Turkish domestic politics has been focused on a controversial constitutional reform package, proposed by the governing Justice and Development Party (AKP). In what appears to be a new trench war, the Turkish parliament has held the second round of voting on the proposed changes.
For the individual articles and the entire bill to be adopted, at least 367 votes are required. If the vote on individual articles or the whole bill falls somewhere between 330 and 367 votes, it can be put to a referendum. An article that receives less than 330 will automatically be quashed. If the vote on the entire package also remains 330, it will be rejected altogether. With its 336 Members of Parliament (MP’s), the AKP has been struggling to mobilize opposition support on the one hand, and prevent any defections on the other. Since a key article, which would make it more difficult to close down political parties, failed to receive the required 330 votes on May 3, attention has focused on the politics behind the constitutional changes.
Reforming the Turkish constitution, a remnant of the 1980 military coup, has long been on the agenda. The constitution has gone through several partial revisions, in an effort to further democratize Turkish political system. Still, many political actors, civil society organizations and economic interest groups have been calling for a complete overhaul, in order that Turkey could have a new constitution written by civilians.
An indication of a political movement that has been the main challenger to the Kemalist establishment, the AKP has strongly advocated rewriting the constitution. It prioritized this issue during its second term in power, following the July 2007 elections. Although the AKP asked a panel of legal experts to draft a constitution, its inability to garner broader support for the constitutional reform and the staunch resistance from the opposition, forced it to put this issue on the backburner. Instead, it opted for limited revisions, mainly intended to remove the restrictions encountered by female students wearing headscarves. This initiative, undertaken in coordination with the Nationalist Action Party (MHP), however, resulted in a closure case against the AKP in 2008. Although the constitutional court failed to close the AKP, it still imposed fines against the party, arguing that it became the focal point of anti-secular activities (EDM, July 30, 2008).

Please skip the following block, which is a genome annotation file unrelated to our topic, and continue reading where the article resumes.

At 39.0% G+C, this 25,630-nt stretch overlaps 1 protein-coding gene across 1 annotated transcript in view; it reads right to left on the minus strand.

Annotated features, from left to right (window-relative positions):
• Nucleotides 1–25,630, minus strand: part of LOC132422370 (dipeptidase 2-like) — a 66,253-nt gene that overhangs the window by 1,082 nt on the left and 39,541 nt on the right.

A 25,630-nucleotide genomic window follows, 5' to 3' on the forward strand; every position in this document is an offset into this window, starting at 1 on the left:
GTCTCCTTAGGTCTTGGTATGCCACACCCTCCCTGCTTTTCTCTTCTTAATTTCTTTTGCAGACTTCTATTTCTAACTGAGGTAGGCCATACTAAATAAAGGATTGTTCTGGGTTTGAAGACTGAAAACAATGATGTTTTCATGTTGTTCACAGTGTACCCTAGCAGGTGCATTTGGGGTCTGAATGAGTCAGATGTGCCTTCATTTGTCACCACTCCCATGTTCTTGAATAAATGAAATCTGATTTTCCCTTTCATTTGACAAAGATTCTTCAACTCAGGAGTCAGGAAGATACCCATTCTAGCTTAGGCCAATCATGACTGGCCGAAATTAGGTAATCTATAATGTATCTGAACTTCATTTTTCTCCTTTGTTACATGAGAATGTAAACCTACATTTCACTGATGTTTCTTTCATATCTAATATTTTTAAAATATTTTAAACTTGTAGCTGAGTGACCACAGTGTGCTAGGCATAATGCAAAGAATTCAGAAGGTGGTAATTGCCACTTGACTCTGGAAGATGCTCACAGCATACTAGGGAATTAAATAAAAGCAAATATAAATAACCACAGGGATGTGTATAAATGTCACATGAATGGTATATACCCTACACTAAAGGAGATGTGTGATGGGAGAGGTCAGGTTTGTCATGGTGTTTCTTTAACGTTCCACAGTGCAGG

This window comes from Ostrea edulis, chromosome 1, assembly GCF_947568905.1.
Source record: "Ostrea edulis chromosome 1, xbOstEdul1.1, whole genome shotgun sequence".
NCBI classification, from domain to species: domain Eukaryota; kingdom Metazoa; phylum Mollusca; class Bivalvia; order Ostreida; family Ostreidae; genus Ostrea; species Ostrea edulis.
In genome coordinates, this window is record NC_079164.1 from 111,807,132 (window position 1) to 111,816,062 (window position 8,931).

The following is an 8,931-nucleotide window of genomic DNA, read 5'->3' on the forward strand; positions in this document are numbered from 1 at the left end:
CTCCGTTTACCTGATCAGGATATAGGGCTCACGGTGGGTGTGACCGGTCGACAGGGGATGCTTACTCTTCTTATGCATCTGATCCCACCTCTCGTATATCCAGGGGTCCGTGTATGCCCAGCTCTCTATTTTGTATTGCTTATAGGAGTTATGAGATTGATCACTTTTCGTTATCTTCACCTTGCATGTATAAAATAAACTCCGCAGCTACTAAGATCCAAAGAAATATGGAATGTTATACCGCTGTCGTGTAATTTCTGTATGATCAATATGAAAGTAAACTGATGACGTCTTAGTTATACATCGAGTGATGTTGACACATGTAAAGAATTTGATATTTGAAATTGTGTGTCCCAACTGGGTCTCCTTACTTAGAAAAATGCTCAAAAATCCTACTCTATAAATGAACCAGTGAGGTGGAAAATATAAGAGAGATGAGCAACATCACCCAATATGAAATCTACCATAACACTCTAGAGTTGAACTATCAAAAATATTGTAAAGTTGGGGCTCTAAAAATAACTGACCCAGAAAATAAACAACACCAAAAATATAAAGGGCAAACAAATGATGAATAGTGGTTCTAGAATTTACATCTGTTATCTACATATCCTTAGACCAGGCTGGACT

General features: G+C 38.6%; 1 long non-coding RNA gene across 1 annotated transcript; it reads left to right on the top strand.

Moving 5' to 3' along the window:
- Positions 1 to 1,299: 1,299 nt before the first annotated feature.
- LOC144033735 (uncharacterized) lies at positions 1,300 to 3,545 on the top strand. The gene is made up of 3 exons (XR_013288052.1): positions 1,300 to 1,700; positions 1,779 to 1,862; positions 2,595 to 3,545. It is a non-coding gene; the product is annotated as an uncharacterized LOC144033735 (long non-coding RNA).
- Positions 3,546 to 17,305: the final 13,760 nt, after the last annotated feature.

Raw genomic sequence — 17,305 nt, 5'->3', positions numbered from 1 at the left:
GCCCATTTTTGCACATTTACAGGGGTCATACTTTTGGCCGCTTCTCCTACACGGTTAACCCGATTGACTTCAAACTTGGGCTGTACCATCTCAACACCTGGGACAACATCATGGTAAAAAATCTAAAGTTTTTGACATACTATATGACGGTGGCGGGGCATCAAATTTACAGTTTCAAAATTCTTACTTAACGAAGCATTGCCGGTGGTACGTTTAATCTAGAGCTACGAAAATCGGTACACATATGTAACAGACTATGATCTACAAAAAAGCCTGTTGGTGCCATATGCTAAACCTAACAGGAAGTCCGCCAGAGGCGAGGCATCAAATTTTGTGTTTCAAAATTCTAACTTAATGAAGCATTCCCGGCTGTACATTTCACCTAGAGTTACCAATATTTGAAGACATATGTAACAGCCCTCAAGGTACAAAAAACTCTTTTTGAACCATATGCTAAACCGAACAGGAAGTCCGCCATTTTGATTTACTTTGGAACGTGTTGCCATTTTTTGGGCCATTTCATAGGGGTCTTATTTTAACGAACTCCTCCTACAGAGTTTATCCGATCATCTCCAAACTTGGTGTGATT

Since then, it has been a matter of mystery how the AKP will handle the constitutional reform issue (EDM, July 31, 2008). While its grassroots and the liberal groups expected the AKP to maintain its wave of reforms, the opposition parties objected to any proposal coming from the AKP, since they viewed them as tactical moves to undermine Turkey’s secular system and consolidate the AKP’s own power. Thus, the AKP failed in several attempts at bringing the constitutional changes back on the political agenda (EDM, April 1, 2009).
In March, the government finally announced that instead of rewriting a constitution, it would opt for a smaller package of amendments. The amendments focused on changing the composition of the constitutional court and supreme board of judges (HSYK), dissolution of political parties, the decisions of the supreme military council (YAS), and the prosecution of past coup perpetrators as well as the expansion of certain civil liberties.